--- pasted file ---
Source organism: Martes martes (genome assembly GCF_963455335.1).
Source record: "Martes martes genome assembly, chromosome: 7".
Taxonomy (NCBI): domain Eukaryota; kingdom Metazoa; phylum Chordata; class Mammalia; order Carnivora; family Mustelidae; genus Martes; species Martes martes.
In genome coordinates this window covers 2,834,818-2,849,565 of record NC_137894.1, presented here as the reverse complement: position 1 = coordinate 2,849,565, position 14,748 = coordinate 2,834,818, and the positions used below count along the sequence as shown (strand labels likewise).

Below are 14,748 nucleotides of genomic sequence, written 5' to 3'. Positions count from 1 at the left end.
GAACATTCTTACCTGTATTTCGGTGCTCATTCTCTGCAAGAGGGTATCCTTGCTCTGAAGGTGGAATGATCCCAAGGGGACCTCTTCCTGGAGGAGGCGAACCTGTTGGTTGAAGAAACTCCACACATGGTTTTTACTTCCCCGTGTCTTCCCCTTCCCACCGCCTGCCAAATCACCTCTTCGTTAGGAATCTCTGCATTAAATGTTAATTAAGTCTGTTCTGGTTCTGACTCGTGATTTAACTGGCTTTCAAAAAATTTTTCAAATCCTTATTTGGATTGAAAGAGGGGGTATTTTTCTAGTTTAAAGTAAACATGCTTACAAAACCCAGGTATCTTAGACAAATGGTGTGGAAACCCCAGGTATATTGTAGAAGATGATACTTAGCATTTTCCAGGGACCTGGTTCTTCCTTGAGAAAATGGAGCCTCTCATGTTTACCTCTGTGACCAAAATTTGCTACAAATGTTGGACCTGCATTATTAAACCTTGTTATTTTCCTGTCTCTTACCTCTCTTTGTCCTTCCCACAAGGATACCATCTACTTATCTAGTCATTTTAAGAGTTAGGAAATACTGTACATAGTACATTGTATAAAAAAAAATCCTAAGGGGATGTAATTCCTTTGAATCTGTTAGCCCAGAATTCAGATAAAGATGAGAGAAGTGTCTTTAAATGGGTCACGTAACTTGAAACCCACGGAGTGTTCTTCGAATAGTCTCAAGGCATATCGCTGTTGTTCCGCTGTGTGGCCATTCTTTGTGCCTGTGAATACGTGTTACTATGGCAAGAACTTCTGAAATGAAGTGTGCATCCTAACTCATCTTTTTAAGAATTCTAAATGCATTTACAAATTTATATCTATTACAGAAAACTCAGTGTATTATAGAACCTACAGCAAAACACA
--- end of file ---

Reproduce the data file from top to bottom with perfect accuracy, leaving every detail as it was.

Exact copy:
Source organism: Martes martes (genome assembly GCF_963455335.1).
Source record: "Martes martes genome assembly, chromosome: 7".
Taxonomy (NCBI): domain Eukaryota; kingdom Metazoa; phylum Chordata; class Mammalia; order Carnivora; family Mustelidae; genus Martes; species Martes martes.
In genome coordinates this window covers 2,834,818-2,849,565 of record NC_137894.1, presented here as the reverse complement: position 1 = coordinate 2,849,565, position 14,748 = coordinate 2,834,818, and the positions used below count along the sequence as shown (strand labels likewise).

Below are 14,748 nucleotides of genomic sequence, written 5' to 3'. Positions count from 1 at the left end.
GAACATTCTTACCTGTATTTCGGTGCTCATTCTCTGCAAGAGGGTATCCTTGCTCTGAAGGTGGAATGATCCCAAGGGGACCTCTTCCTGGAGGAGGCGAACCTGTTGGTTGAAGAAACTCCACACATGGTTTTTACTTCCCCGTGTCTTCCCCTTCCCACCGCCTGCCAAATCACCTCTTCGTTAGGAATCTCTGCATTAAATGTTAATTAAGTCTGTTCTGGTTCTGACTCGTGATTTAACTGGCTTTCAAAAAATTTTTCAAATCCTTATTTGGATTGAAAGAGGGGGTATTTTTCTAGTTTAAAGTAAACATGCTTACAAAACCCAGGTATCTTAGACAAATGGTGTGGAAACCCCAGGTATATTGTAGAAGATGATACTTAGCATTTTCCAGGGACCTGGTTCTTCCTTGAGAAAATGGAGCCTCTCATGTTTACCTCTGTGACCAAAATTTGCTACAAATGTTGGACCTGCATTATTAAACCTTGTTATTTTCCTGTCTCTTACCTCTCTTTGTCCTTCCCACAAGGATACCATCTACTTATCTAGTCATTTTAAGAGTTAGGAAATACTGTACATAGTACATTGTATAAAAAAAAATCCTAAGGGGATGTAATTCCTTTGAATCTGTTAGCCCAGAATTCAGATAAAGATGAGAGAAGTGTCTTTAAATGGGTCACGTAACTTGAAACCCACGGAGTGTTCTTCGAATAGTCTCAAGGCATATCGCTGTTGTTCCGCTGTGTGGCCATTCTTTGTGCCTGTGAATACGTGTTACTATGGCAAGAACTTCTGAAATGAAGTGTGCATCCTAACTCATCTTTTTAAGAATTCTAAATGCATTTACAAATTTATATCTATTACAGAAAACTCAGTGTATTATAGAACCTACAGCAAAACACA